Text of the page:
My One Accident

In about 1976 I purchased a Single Action Colt .45 from a friend in Connecticut. He didn't want it, and was asking $165. It was a recent manufacture model, probably 1967. I took it. He had bought it from a friend in California who had bought it in Oregon as new. It had no paperwork. Oregon at the time didn't require records to be kept, and the gun was always passing between friends.

I took it home to Philadelphia. Philly does have purchase laws, but lots of folks there have pistols that were obtained out of state and were never registered. An unregistered gun in Philly is a valuable commodity. So I searched around the house (one of a row of attached houses) trying to find a place to stash it that was really "unfindable" were someone to burgle the house.

I found a place in the bathroom, in the 3" space in the vanity under the swing-out dirty-laundry hamper. I dropped the hamper out, put a sliding bolt in place, so for all intents and purposes, it seemed fixed in the cabinet-- unless you would reach around the back and drop the bolt.
And there the Colt sat, with a few other pistols, for the next few years.

In 1982 I came home from a half-year sabbatical from my teaching job, and found that the NRA was having their annual meeting at the Philadelphia Convention Center. I went. One of the display booths was from a local target range and was offering a "free trial" coupon.

Because of insurance reasons, most indoor ranges in Philadelphia require you to purchase ammo from them. I guess they didn't want someone testing home-made hot loads and hurting themselves.

I hadn't fired a pistol in over ten years. I figured that this was all an omen to get me back into pistol shooting. Which of my three pistols should I take? Well, I'd LOVE to shoot the .45. I called the range and asked them if they had a box of .45 Long Colt ammunition. They did.

The next morning, I got up feeling great. I was thinking, "I'm going to go shooting and get to use the beautiful Single Action Army." My girlfriend went out to the corner store to get some fresh bagels and I, in my undies, wandered into the bathroom. I dropped the hamper, and there was the Colt in its holster. I lifted it out. I pulled it from the holster. I cocked it, and aimed it out the door of the tiled bathroom. "Boy," I said to myself, "This is going to be fun!" And I squeezed the trigger.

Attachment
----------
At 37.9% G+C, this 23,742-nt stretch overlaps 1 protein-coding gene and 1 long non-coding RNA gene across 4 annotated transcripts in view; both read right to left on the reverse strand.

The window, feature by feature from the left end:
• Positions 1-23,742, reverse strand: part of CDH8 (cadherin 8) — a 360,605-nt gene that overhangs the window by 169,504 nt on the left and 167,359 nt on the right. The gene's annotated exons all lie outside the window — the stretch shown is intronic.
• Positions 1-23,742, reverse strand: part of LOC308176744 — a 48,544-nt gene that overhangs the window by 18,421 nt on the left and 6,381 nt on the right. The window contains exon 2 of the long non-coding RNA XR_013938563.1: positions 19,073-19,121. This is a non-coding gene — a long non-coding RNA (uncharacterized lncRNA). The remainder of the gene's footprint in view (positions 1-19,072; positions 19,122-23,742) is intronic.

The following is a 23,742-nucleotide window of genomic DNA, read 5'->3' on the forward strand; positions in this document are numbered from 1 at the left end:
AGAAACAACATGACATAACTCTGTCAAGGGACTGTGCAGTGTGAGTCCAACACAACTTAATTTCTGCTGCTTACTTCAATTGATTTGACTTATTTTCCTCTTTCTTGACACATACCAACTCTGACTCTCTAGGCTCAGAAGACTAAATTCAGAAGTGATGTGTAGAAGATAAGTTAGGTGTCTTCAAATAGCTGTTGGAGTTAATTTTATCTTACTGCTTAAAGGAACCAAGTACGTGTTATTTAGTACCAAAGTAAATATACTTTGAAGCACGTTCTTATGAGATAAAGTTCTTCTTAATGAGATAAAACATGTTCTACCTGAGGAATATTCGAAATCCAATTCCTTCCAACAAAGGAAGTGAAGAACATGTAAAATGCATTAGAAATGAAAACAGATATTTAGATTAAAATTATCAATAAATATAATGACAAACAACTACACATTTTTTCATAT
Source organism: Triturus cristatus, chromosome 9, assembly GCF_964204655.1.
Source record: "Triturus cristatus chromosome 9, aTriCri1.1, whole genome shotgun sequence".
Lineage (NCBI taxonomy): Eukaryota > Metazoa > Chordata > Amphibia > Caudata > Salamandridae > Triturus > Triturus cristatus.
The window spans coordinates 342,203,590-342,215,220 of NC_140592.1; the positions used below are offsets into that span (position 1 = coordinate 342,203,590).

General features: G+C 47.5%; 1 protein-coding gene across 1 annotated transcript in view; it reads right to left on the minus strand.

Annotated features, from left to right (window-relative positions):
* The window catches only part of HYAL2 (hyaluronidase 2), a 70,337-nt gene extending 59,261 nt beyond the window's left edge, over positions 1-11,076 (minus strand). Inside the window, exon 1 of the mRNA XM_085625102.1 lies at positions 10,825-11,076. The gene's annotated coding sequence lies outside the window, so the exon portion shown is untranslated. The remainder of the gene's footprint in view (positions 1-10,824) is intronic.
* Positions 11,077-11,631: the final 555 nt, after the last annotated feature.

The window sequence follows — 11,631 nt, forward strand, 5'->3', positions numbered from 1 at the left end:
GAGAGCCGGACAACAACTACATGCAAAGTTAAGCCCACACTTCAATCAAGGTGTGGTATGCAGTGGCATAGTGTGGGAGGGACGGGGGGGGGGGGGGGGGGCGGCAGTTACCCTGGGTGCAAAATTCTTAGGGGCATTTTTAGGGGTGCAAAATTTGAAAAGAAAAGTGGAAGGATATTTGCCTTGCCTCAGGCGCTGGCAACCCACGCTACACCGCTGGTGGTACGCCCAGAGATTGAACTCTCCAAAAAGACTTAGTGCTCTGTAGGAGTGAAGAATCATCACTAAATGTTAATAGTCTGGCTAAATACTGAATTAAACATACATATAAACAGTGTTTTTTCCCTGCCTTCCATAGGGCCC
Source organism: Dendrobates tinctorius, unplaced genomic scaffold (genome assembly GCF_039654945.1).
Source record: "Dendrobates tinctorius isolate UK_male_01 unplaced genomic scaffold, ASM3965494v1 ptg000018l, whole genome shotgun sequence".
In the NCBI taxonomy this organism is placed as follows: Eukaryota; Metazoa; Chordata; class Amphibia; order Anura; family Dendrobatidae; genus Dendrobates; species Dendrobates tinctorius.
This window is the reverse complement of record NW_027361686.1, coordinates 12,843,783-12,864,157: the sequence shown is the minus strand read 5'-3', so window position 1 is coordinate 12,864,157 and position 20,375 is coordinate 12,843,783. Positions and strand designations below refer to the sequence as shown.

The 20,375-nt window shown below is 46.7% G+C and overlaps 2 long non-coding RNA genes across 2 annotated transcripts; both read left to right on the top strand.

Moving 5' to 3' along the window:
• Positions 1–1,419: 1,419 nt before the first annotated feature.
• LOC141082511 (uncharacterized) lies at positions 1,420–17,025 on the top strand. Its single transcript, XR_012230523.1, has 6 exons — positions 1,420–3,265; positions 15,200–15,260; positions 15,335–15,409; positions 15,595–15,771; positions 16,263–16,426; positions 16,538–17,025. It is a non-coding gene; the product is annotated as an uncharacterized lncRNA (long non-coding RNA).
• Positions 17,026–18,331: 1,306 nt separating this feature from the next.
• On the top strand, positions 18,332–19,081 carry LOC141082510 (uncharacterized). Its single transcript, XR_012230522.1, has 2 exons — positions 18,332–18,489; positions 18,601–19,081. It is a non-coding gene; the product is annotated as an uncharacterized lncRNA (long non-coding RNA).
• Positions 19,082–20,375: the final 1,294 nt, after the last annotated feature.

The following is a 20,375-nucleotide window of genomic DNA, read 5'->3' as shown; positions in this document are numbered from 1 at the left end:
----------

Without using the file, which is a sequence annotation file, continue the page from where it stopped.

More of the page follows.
I was aware of a giant orange ball appearing in the doorway, and a deafening roar. I felt no recoil. My first thought was, "What the fuck was that noise?" And then I realized that I had put it away loaded.
I lowered the gun, opened the loading gate, and ejected the four new and one spent round.

The picture (with hole).

I looked out of the bathroom. There was a neat hole in the wall at eye-height. That wall was one side of a heating return air shaft. I walked to the other side of the wall-- three feet further away. There was a much bigger hole on that side. The picture that had been hanging there was gone. There were no pieces of glass left bigger than a BB. I followed the track of the bullet. In seven more feet it had tried to go through the common wall to the other house. Happily the wall was concrete block. There was a big dent in the wall. I looked over the banister down the stairs, and there was a glint-- the bullet itself. Everything was glistening with powdered glass. My ears were still ringing.

Just at that moment the front door opened and my girlfriend walked in. There was silence. " OK?" she asked. "Yup. Get the vacuum cleaner." She said the whole house was smoky, glistening, and smelled like gunpowder.

The shell and bullet.

I eventually patched the holes in the wall and re-framed the picture with its large hole. I saved the cartridge and the bullet.

I waited for the cops. Surely the neighbors heard the noise and called. None came. Seems like no one heard a thing-- a single shot from a large .45 in a house in the city, and no one heard.

I went to the range. All I had for hearing protection were high quality ear plugs. I didn't have any muffs. "Will those do?" they asked. "It's a big gun. Ever fired it indoors?" "Yes," I honestly replied.
Ever since then I have been extra careful to check any weapon I'm around to make sure it is unloaded.